Bears kicker Eddy Pineiro wanted ball centered on missed field goal vs. Chargers
The Bears kneeled to set up a game-winning field-goal attempt on the left hash, but Pineiro would’ve liked it better straight down the middle.
Just when it seemed like every possible angle of the Bears’ bungled finish against the Chargers had been exhausted and the city was moving on, an infuriating revelation emerged Tuesday.
On Eddy Pineiro’s last-second field-goal try from 41 yards, which could’ve won the game despite coach Matt Nagy forfeiting any chance of getting closer by taking a knee, the Bears went against their kicker’s preference by setting the ball up on the left hash.
Pineiro made no excuses, saying outright that he alone lost the game, but when pressed Tuesday on the spot of the ball, it was clear he didn’t want it as far left as possible.
“No, I didn’t,” he said. “But it is what it is.”
Nagy stridently defended the decision to kneel — in the aftermath of the 17-16 defeat and again Monday — despite having 45 seconds and a timeout on first down and said flatly, “It’s a 40-yard field goal,” as though those are somehow routine in the field-goal-kicking wasteland known as Soldier Field.
So when Mitch Trubisky drove the Bears from their 35-yard line to the Chargers’ 21, Nagy shut it down and schemed for the kick.
He called a kneel-down, and rather than take a few steps to the right, Trubisky immediately dropped to a knee on the left hash. Nagy let the clock drain to four seconds before calling a timeout, and Pineiro’s kick drifted left for a near miss and the Bears’ third consecutive loss.
As if that wasn’t exasperating enough, the most egregious error in this ill-advised plan might’ve been the Bears having total control over where they put the ball within the 18½ feet between the hash marks and thoughtlessly sabotaging their kicker by picking the worst possible inch.
Pineiro seemed like he would’ve rather had it centered.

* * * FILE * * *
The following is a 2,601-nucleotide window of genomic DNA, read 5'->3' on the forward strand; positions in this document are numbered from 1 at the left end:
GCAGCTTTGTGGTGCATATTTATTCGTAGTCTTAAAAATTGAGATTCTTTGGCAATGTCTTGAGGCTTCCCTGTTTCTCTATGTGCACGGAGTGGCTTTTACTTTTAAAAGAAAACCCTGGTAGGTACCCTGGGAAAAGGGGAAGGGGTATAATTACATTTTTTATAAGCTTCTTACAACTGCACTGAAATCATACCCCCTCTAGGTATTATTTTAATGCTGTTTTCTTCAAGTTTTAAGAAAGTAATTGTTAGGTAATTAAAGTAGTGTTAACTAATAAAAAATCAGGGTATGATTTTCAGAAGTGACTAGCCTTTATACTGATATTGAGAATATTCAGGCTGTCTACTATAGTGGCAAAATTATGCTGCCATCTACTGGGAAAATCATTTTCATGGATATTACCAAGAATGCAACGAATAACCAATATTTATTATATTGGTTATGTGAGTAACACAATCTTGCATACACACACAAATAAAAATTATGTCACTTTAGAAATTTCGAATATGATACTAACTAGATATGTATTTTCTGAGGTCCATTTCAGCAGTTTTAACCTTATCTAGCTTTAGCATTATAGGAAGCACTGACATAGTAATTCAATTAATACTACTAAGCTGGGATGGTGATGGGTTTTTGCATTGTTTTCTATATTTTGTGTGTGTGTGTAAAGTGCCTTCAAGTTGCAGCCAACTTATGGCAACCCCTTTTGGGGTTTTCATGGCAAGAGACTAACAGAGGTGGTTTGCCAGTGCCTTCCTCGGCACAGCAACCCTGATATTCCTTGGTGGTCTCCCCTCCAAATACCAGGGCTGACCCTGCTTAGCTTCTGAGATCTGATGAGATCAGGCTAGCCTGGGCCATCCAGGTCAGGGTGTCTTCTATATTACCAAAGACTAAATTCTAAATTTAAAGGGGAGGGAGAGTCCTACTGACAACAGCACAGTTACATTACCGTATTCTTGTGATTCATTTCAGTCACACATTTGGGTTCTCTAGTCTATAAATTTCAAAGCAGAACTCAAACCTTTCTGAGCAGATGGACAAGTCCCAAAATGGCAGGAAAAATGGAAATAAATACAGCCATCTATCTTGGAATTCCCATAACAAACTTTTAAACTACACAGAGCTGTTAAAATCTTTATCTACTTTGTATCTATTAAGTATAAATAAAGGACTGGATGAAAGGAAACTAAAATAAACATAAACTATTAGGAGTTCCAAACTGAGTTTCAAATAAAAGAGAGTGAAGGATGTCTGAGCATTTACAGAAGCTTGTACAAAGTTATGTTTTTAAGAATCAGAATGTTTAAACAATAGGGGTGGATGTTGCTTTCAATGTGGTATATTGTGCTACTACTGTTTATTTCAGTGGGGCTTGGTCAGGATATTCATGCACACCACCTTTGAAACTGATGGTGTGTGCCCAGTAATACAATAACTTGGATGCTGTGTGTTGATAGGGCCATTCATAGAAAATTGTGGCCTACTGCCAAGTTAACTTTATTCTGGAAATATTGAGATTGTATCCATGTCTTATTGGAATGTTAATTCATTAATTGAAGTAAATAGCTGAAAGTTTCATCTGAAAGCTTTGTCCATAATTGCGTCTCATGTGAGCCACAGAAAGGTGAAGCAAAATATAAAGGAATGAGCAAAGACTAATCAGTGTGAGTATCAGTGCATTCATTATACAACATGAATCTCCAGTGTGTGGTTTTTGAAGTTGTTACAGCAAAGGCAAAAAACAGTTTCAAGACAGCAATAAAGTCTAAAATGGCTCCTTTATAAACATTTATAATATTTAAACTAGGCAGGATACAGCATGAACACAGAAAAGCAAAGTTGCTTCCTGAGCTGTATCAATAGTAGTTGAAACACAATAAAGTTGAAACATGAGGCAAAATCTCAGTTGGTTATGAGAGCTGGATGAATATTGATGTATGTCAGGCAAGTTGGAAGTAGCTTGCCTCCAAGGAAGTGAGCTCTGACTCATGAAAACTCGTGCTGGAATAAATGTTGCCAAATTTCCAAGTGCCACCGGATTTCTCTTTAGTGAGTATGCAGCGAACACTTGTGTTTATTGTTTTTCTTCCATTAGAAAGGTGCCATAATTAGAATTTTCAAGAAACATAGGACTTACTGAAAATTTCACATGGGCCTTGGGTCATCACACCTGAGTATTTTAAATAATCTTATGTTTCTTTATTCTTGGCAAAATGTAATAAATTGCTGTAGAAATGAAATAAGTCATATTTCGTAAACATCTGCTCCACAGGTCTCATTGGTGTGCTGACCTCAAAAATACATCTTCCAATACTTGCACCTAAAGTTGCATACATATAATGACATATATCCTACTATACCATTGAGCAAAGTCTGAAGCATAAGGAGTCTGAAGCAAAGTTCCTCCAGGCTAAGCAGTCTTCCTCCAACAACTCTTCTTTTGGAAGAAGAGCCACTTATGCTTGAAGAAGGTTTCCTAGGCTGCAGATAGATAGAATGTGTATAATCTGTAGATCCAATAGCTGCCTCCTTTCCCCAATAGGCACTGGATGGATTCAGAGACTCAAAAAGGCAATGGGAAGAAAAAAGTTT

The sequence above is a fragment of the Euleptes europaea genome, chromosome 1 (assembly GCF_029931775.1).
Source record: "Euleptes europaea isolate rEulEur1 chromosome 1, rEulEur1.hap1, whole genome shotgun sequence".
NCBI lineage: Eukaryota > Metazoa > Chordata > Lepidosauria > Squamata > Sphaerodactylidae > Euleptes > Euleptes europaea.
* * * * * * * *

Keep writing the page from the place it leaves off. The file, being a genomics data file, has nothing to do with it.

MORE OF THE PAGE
“I guess,” he said, once he realized the potential mess his admission was making for Nagy. “I don’t know.”
He backtracked later and said he was fine with kicking from the left.
There are several explanations for how the Bears botched this, and all of them are bad. Did they not know where Pineiro wanted it? Did Nagy not think to ask, even with ample time to do so? Did he order Trubisky to kneel in the center but Trubisky forgot?
Be mad at Pineiro for missing, but don’t blame him for reopening this wound by giving honest answers.
It’s not revisionist history, either, when he says kicking from the farthest-left possible point worked against him.
Pineiro never chooses that when it’s up to him. It’s inexcusable if Nagy or special-teams coordinator Chris Tabor didn’t know that on 12 extra points, when the kicking team places the ball, Pineiro has never opted to kick from the left. He chose the center 10 times and the right twice.
And as a right-footed kicker trying to navigate a sturdy right-to-left wind, it’s obvious why the left hash was disadvantageous.
“The snap, the hold — everything was perfect,” Pineiro said. “I just could have aimed a little bit more right. I mean, the wind was going really hard. . . . If I could go back, I’d aim a little bit more right.”
The Bears could’ve bought him that margin before the kick by simply kneeling the ball where he wanted. When Nagy declares he’d do the same thing “a thousand times,” hopefully he’d at least amend this part.
The whole sequence was so ridiculous and costly that it borders on pointless to scrutinize any one part of it, but it’s a debacle that won’t go away for the Bears.
Not when kicker is the most high-pressure position on the team after the last guy got cut for getting one tipped at the line of scrimmage in a playoff game.
Not when Nagy doubled down on a call hardly anyone agreed with and presented it as a meticulously thought-out decision.
Not when the Bears’ Super Bowl dreams are in tatters.